The Biggest Benefits of Napping for AdultsThe Biggest Benefits of Napping for Adults

By Lauren Brown West-Rosenthal

When you’re a toddler, napping is everything. It’s the key to a good mood, it improves the odds of sleeping through the night, AND it gives a boost of energy. How often have you heard a frazzled parent that’s desperate for their child to take a nap so they can be alert and ready for a playdate or family event? So, why do naps get a bad rap when it comes to adults adding them to their weekly routines? The perception is adult napping makes you look lazy, or it cuts into a time where you should be productive with work or other chores. The mindset that napping is a “lazy” habit needs to change as here’s something you may not know—kids are onto something—naps ARE of the utmost importance for adults. They are good for your energy, your focus, your stress levels, and most of all, your health. Especially your heart and cardiovascular health.

Rather than view them as a lazy indulgence, in moderation, the long-term benefits of an afternoon nap are incredible for adults. Just taking one to two daytime naps a week can lower your risk of heart problems, including heart disease and strokes, than non-nappers. So, napping can make up for any lost nighttime sleep while aiding in reducing stress (another foe of heart health). Using naps to attain enough sleep can also aid in preventing obesity, diabetes, high blood pressure, stroke, heart disease, and mental distress because inadequate sleep exacerbates all of those conditions.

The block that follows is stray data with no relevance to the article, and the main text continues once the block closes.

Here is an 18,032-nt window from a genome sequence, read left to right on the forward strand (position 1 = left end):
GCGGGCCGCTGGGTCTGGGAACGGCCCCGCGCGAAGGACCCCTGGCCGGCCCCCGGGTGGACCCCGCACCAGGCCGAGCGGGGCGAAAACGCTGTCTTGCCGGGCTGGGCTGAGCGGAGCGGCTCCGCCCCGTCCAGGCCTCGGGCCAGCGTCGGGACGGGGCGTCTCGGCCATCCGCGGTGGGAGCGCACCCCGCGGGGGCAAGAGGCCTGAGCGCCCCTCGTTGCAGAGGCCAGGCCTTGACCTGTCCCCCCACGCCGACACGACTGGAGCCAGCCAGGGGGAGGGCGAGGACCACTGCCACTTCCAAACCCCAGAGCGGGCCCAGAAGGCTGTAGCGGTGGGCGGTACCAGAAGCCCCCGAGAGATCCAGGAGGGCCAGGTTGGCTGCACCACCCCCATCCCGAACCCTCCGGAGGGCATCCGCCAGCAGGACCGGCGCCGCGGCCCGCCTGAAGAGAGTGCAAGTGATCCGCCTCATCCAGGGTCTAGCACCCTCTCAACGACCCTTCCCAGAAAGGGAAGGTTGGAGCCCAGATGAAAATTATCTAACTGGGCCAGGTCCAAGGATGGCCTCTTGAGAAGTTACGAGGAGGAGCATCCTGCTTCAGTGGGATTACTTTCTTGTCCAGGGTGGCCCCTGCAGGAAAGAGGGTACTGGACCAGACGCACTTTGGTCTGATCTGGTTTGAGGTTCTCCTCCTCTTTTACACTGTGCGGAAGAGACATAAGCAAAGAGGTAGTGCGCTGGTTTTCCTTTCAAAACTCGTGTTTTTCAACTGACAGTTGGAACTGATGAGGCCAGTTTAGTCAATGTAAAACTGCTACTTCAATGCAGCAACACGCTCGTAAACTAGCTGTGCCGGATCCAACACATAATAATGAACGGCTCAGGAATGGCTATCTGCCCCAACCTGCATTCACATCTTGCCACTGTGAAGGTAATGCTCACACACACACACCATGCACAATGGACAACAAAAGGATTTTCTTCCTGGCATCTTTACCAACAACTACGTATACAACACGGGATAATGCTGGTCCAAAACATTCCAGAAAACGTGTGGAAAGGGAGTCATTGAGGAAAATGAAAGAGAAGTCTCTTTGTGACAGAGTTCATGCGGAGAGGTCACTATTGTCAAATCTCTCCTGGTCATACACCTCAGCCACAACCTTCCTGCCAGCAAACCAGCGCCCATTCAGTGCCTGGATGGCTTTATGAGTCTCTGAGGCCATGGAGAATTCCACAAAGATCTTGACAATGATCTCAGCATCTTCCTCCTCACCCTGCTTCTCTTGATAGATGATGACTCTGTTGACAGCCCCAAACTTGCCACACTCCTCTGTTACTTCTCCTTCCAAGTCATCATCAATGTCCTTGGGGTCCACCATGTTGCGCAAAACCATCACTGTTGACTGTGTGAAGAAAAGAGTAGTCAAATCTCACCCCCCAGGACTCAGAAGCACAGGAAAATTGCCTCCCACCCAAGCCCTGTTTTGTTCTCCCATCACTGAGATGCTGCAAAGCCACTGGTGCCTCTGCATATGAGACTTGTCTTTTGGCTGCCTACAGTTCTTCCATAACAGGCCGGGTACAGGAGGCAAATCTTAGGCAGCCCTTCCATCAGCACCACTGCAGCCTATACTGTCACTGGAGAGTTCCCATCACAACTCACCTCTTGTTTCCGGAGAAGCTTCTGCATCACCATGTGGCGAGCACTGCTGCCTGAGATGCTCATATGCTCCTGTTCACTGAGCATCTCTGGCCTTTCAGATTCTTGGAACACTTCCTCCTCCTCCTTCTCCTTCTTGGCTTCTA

Regular, short naps help lower tension, anxiety, and stress—which decreases the risk of heart disease. It’s helpful to try and stick to a regular napping schedule during optimal hours (between 1:00 pm and 3:00 pm—after lunchtime when your energy dips). Naps boost alertness and improve motor performance, which is why you feel energized after taking one. So, how long is the ideal nap? Most experts recommend a 20-minute snooze as that’s enough to reap the most noticeable benefits, including better alertness, performance, and mood. Studies show that 20 minutes of sleep in the afternoon provides more rest than 20 minutes more sleep in the morning. And that makes sense as most people’s bodies naturally become more tired in the afternoon–about 8 hours after we wake up—making a quick nap an opportunity to seize if you can. One last tip—try and nap in a quiet, very dark space, so you fall asleep faster and start maximizing all the great benefits!



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